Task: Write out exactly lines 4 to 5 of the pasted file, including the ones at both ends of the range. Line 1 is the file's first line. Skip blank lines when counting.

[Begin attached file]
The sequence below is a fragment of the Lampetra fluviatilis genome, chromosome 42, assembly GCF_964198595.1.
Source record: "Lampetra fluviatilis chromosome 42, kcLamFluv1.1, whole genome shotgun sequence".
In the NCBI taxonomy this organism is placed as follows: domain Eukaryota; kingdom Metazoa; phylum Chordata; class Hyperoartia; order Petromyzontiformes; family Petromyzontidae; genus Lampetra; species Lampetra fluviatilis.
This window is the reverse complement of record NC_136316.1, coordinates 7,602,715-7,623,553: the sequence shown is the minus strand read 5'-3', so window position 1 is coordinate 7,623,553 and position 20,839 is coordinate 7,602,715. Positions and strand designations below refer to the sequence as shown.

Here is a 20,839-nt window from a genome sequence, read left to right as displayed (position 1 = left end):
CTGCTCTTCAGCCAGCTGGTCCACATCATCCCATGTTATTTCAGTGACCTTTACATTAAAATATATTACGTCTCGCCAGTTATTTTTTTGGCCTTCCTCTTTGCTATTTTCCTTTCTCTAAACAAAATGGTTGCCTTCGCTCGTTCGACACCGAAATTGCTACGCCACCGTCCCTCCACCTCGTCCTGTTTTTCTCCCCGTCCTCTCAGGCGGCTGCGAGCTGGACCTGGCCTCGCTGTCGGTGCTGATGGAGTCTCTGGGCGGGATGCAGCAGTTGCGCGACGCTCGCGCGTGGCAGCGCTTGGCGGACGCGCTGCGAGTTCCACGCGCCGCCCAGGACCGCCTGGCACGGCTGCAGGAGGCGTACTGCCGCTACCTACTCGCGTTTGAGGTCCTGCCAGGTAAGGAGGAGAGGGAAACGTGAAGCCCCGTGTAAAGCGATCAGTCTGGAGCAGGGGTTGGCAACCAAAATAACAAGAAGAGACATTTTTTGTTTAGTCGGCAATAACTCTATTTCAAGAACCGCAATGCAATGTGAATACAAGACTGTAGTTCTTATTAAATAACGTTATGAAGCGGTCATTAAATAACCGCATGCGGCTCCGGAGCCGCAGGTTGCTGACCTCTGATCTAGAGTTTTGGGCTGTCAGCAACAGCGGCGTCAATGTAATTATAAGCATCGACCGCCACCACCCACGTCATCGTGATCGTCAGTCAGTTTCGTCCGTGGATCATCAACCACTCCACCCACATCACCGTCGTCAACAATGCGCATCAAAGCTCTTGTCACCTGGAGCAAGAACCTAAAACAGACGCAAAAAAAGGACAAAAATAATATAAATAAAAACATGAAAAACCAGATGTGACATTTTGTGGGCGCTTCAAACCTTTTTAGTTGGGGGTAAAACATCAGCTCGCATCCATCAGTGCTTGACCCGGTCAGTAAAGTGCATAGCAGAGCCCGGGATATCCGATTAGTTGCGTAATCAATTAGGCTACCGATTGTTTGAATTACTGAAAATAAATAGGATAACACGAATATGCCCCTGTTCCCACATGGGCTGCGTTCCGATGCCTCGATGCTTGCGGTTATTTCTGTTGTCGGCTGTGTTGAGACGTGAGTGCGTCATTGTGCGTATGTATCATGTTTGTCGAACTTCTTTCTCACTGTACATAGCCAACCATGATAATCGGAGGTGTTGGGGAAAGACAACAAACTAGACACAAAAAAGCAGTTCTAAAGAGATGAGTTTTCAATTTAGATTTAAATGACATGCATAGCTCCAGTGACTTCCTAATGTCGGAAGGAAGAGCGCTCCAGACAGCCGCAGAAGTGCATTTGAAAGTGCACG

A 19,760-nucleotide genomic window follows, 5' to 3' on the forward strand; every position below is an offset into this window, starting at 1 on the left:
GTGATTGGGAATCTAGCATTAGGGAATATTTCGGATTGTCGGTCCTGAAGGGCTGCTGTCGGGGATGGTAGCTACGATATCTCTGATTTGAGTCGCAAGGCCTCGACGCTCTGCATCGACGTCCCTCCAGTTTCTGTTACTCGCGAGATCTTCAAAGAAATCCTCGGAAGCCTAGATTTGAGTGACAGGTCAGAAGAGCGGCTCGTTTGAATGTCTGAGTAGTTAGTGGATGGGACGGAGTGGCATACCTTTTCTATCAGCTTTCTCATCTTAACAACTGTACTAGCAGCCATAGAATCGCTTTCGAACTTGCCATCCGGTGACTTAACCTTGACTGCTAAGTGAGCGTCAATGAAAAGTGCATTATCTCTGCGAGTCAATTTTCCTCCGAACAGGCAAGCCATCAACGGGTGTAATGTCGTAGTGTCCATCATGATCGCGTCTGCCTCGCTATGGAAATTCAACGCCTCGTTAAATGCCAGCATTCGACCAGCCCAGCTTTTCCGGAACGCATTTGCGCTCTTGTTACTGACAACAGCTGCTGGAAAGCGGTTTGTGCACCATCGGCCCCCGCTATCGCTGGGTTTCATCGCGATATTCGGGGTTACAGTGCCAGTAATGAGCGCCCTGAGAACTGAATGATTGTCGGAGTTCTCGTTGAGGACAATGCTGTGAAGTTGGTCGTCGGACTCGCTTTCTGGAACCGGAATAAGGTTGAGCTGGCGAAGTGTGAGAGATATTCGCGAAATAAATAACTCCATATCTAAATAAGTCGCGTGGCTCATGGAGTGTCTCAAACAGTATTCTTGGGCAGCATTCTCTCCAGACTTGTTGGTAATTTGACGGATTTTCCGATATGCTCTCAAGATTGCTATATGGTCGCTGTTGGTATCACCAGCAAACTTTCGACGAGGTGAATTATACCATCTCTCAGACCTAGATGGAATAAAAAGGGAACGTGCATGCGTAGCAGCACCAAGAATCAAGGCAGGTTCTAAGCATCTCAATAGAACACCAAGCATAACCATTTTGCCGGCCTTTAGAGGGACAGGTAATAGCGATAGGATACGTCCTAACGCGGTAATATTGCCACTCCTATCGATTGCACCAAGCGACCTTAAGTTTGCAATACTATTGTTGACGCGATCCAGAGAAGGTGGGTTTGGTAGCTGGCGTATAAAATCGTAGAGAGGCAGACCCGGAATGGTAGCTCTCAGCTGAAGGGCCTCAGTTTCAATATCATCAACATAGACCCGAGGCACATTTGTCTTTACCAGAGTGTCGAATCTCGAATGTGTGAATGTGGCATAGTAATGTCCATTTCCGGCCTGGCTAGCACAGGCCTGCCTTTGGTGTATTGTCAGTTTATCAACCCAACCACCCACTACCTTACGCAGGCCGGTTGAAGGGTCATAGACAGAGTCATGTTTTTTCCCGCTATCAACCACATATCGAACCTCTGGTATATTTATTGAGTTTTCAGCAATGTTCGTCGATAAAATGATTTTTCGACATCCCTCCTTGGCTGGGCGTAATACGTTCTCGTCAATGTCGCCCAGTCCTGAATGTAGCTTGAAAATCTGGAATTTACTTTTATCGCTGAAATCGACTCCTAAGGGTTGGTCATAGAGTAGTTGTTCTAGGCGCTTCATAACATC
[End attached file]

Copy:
This window is the reverse complement of record NC_136316.1, coordinates 7,602,715-7,623,553: the sequence shown is the minus strand read 5'-3', so window position 1 is coordinate 7,623,553 and position 20,839 is coordinate 7,602,715. Positions and strand designations below refer to the sequence as shown.

Here is a 20,839-nt window from a genome sequence, read left to right as displayed (position 1 = left end):